Thursday, October 6, 2011


Whenever a nail-biting game of football is being played, a close offside call by the linesman evokes strong reaction from the players and spectators alike. Abuses will be hurled, arguments will be made, even a little shoving will be indulged in… but then the play will resume. The match, like life itself, must go on!
            John Aguiar’s recently-released collection of middles, short essays and miscellaneous writing under the title, OFFSIDE are intended to provoke debates and arguments and instigate a few fights. We may argue about some ‘offsides’ or some ‘fouls’ but this kind of arguments make the game fun to watch and I also presume, fun to play!
One particular essay that I really liked is titled, Invisible Rays, in your Eyes! This essay deals with the growing - and sometimes unnecessary - use of cell phones. I specially liked the way John has ended it: “Mobile users just can’t do away with the mobile, as much as they can’t do away with the wife. For varied reasons, raging from the phony to the genuine, he must love his mobile as much as he loves his wife. Because it is a Mogabile.”
In Missing Boy Traced to Mapusa Lock Up, John Aguiar tells us the story of a person from Ponda who was incarcerated due to wrong parking. What is also shocking was that the police assaulted him and the poor person could not release himself as he had no surety. In the meantime, John had assured the relatives that the police will find the missing person but ironically their search ends in the police lock-up itself!
A Senior Under Officer of the National Cadet Corps (NCC), John narrates a funny incident from a blood donation camp organized by the NCC. “A cadet from [the] Infantry wing was the first to donate blood. He was cheerful and happy. Later, the boy insisted that he should be shown the bottle of blood he had donated. As the bottle was being shown to him, he fainted and collapsed. While the volunteers rushed with soda and coffee for him, somebody suggested that we should put the blood back into his system. Other cadets in queue to donate panicked, many backed out. We had a hard time convincing them and reversing the tide,” he says.
            In Indians as Master Inventors, John meets an American student in Delhi during his days as an Assistant Private Secretary at the Ministry of External Affairs. He successfully convinces the American student that Indians were the pioneers in matters related to aviation, surgery, water-proofing of houses and so on and so forth. To support his claims John falls back on the ancient epics and the puranas. John’s article has an uncanny resemblance to the messages and e-mails that we often get, suggesting in a very funny way, that Indians are far ahead than the White Westerners. But surely, the writer must know that these epics and puranas are of a mythical character and culling the truth out of them is one risky enterprise!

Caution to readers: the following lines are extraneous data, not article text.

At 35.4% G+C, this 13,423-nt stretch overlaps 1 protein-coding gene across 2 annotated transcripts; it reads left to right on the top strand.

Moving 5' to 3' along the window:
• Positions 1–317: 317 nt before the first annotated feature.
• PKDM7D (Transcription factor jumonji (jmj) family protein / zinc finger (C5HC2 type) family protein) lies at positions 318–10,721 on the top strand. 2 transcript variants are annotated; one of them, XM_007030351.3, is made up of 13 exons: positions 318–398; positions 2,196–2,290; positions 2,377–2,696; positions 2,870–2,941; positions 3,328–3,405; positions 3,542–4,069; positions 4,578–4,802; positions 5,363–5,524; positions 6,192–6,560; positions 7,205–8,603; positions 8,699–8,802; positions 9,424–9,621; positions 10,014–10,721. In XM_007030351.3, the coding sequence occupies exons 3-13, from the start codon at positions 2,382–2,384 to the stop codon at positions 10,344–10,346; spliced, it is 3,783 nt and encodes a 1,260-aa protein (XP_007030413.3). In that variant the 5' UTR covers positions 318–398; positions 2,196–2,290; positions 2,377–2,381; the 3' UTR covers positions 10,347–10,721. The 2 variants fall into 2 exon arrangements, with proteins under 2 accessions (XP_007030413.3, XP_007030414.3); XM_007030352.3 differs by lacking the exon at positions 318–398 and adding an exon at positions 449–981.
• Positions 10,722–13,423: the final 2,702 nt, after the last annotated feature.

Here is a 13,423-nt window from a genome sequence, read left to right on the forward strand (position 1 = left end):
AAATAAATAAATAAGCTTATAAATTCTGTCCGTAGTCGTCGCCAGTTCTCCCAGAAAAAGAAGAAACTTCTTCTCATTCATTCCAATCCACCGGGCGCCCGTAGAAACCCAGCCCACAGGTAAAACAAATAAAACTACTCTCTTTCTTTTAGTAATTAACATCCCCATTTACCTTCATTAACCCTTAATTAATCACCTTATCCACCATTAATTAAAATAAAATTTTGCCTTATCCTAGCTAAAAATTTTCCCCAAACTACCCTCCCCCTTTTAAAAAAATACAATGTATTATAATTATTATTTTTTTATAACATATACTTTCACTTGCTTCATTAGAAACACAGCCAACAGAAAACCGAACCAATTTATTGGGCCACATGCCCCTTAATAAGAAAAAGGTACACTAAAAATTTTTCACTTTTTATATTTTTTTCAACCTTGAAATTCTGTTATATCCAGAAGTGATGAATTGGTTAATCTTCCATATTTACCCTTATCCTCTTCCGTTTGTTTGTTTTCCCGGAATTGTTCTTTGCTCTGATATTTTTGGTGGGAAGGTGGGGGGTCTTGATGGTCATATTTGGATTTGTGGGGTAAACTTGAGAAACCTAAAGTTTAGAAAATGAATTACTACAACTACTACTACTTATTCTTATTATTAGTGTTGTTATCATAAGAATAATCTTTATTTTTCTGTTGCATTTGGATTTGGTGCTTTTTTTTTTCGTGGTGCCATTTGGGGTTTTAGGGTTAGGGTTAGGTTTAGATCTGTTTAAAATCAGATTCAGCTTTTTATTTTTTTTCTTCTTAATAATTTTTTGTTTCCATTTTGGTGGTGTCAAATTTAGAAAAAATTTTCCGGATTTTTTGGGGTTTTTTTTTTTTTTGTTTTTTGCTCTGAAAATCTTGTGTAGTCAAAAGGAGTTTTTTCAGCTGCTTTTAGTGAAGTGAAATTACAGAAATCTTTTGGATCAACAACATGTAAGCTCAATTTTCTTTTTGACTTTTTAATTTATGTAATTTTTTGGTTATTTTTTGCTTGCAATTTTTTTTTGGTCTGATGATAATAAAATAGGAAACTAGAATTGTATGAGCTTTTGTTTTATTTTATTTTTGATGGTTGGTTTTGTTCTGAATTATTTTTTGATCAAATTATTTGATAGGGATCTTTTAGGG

John was very fond of the silver screen when he was young. He was the first-day-first-show kind of enthusiast. Being a sensitive person, John gets easily moved and excited by the scenes depicted in the movies. In one of the movies he attended, John was so engrossed in the movie and also in “playing the hero” of the movie that when the protagonist professed his undying love, John’s hand accidentally slips on the shoulder of a woman sitting besides him. The result: two resounding slaps! And during another action-packed film, John tries to “rescue the hero” but in the bargain gets into trouble with a local dada (who was sitting behind him) and gets a good bashing in the process! John is very magnanimous about publicly disclosing his unintentional indiscretion and also of being beaten up by a lady and a local goon! These incidents can be found in First Day, First Show.
            Reading through the essays – and middles – one gets the feeling that the pieces could have been polished a little. When John wrote these articles a few years ago, they were meant to be published in some local newspapers where space is always a problem. One has to structure ones ideas in as limited a ‘word count’ as possible. But in this book John had the scope to develop and elaborate his ideas. Further refinement would have improved this slim book a lot. Especially those essays where John created a fictitious world: where the Gods speak to him and where a paper weight suddenly became a telephone.
            Offside is a brisk read and can be finished in a single sitting. The line illustrations in this book makes flipping through the pages more interesting. The foreword written by Valmiki Faleiro is a nice trip down nostalgia lane. John worked under Valmiki for the Margao-based West Coast Times around 30 years ago. Other newspaper contributors should follow in John Aguiar’s footsteps and collect their writings in book form. If John can do it, so can others!

Offside: A bouquet of middles, short essays and miscellaneous writing by John Aguiar (Saligão: Goa 1556), 2011; pp. 108, Rs. 150/- [ISBN: 978-93-80739-17-5]

(A version of this article appeared on Gomantak Times, dt: October 1, 2011)

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